As of December 2005, the NIBIN program included 228 partner sites representing 182 agencies. At least one NIBIN site is located in each state with the exception of Kentucky. The sites are grouped into 12 geographic regions, each of which is linked to servers in one of ATF’s three national laboratories. Servers at the ATF laboratory in Ammendale, Maryland, are the central hub for NIBIN sites in the northeast and north central states; servers in Atlanta, Georgia, link the southeast United States and Puerto Rico; and Walnut Creek, California, is the focal point for NIBIN sites in Texas, the western United States, Alaska, Hawaii, and Guam. The geographic distribution of NIBIN sites and servers is illustrated in Figure 5-1.
The regional servers are central to the operation of NIBIN. They are not only the central data repository for the region—combining and archiving data from the distributed sites—but also the “correlation” servers for the region as well. That is, an exhibit entered into NIBIN in Idaho is uploaded to the Walnut Creek servers for comparison with other NIBIN exhibits; the correlation results are then sent back to Idaho for review. Batches of exhibits are transferred from the local sites to the regional servers at least once a day; the exhibits are compiled, comparison scores are generated, and results and images sent back to the local sites.
Each of the regional servers is divided into several partitions; these partitions are important because they define the range of automatic comparisons (versus those comparisons requested manually). For example, NIBIN region 1B covers central and southern California, and it is divided into three partitions (roughly, northern, central, and southern). The southern partition contains two NIBIN installations: the San Diego Police Department and the San Diego County Sheriff’s Department. Hence, an exhibit entered into NIBIN by the San Diego County Sheriff’s Department is automatically correlated against exhibits from both San Diego-area NIBIN sites (after uploading to Walnut Creek). However, searches against data from other sites—Los Angeles or Orange Counties, for example, or Yuma, Arizona—must be specially requested by a NIBIN operator. The Inspector General audit of NIBIN (U.S. Department of Justice, Office of Inspector General, 2005:110) notes:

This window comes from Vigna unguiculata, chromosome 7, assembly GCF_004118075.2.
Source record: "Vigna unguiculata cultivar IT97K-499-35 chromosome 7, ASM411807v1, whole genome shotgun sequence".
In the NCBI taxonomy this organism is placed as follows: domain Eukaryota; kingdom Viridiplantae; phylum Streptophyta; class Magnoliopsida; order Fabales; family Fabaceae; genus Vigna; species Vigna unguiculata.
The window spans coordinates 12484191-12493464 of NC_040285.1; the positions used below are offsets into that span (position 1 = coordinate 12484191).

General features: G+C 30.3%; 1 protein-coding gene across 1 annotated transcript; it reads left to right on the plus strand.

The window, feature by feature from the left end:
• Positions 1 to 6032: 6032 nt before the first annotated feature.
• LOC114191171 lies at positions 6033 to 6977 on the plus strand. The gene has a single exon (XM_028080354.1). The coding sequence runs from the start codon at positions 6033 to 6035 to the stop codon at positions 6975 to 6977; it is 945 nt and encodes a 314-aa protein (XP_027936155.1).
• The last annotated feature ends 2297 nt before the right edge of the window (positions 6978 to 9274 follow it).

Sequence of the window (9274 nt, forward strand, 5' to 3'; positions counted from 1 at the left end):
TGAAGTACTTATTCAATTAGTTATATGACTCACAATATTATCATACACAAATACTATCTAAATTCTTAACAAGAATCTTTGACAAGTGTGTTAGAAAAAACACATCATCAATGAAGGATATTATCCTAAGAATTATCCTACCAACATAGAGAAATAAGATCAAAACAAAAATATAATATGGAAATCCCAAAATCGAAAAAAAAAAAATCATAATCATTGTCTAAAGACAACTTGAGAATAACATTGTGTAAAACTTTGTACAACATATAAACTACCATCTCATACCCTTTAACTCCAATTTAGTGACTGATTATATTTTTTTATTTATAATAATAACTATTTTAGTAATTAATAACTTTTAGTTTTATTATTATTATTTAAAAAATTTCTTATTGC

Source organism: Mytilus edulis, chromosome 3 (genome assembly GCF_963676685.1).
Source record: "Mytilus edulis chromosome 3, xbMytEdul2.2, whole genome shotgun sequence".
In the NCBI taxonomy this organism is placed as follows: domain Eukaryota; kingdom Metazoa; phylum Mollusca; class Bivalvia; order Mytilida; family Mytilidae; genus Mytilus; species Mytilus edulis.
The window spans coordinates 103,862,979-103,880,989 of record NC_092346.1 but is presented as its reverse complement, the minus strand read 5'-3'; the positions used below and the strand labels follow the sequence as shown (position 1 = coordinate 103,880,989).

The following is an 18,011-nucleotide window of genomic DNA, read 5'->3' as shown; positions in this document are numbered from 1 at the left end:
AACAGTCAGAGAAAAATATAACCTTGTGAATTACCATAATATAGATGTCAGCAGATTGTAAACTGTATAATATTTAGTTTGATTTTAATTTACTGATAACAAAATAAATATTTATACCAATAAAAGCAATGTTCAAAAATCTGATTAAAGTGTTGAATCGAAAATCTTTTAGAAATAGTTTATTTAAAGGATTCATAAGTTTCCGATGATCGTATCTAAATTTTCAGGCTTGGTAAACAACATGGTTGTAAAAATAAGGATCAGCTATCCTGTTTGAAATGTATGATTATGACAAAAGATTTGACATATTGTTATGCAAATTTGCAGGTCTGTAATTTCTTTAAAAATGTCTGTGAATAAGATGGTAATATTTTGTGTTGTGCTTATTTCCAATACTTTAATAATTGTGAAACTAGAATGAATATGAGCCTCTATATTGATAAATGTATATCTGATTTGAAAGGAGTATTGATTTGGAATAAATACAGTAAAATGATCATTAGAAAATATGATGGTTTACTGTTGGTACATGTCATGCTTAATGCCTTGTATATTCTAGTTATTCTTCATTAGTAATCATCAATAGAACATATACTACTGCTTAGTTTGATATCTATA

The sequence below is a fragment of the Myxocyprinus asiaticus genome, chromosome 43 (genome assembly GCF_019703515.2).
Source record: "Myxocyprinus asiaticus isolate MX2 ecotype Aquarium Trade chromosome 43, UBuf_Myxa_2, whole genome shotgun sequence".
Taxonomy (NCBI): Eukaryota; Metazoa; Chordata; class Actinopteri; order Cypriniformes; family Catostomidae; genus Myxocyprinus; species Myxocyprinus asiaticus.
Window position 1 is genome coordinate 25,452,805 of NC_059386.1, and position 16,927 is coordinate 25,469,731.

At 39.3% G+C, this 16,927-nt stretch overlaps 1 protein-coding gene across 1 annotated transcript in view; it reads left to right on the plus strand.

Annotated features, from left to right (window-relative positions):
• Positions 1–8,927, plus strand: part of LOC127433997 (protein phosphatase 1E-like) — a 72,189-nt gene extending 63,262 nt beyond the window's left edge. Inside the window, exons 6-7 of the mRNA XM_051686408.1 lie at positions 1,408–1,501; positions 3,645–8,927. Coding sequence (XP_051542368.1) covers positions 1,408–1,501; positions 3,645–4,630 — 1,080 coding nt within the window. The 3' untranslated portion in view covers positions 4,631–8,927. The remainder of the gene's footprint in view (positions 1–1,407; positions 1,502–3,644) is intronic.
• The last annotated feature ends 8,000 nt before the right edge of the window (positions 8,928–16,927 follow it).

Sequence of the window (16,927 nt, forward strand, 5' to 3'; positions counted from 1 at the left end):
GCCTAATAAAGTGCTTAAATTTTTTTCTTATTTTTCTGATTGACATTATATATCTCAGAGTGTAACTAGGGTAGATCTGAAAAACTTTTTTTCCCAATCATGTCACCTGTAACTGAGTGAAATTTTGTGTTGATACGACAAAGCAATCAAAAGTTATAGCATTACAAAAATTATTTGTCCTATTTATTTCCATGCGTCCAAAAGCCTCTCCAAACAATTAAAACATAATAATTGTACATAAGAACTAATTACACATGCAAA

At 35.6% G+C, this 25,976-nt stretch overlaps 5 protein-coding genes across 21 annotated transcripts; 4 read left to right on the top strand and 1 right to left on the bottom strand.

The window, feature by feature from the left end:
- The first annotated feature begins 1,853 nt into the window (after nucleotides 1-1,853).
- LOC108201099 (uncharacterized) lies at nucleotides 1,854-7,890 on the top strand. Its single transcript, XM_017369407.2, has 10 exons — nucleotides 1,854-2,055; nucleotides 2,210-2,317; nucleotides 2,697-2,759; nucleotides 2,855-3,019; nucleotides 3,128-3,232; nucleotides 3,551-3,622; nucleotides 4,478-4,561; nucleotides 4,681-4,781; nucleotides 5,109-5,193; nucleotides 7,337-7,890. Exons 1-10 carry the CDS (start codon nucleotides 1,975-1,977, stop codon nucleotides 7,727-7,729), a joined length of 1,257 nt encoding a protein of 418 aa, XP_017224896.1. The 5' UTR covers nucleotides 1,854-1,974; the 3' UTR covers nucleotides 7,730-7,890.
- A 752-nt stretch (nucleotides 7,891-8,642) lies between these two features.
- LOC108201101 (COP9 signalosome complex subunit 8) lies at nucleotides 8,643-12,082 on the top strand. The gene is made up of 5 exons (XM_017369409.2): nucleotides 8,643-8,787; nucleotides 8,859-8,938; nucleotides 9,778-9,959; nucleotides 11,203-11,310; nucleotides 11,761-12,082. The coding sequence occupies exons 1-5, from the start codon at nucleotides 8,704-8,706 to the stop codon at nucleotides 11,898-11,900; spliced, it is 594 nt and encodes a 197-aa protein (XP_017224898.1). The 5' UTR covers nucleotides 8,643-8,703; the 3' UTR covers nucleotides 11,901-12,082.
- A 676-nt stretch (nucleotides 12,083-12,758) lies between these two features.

Although regional and national searches can be performed, they must be manually selected. To perform a regional search, the requestor must designate where to search from a map of the NIBIN regions. The requestor is then presented with a list of all the partner agencies in that region, and can either search against all the partner agencies shown or de-select those partner agencies that the requestor does not want included in the search.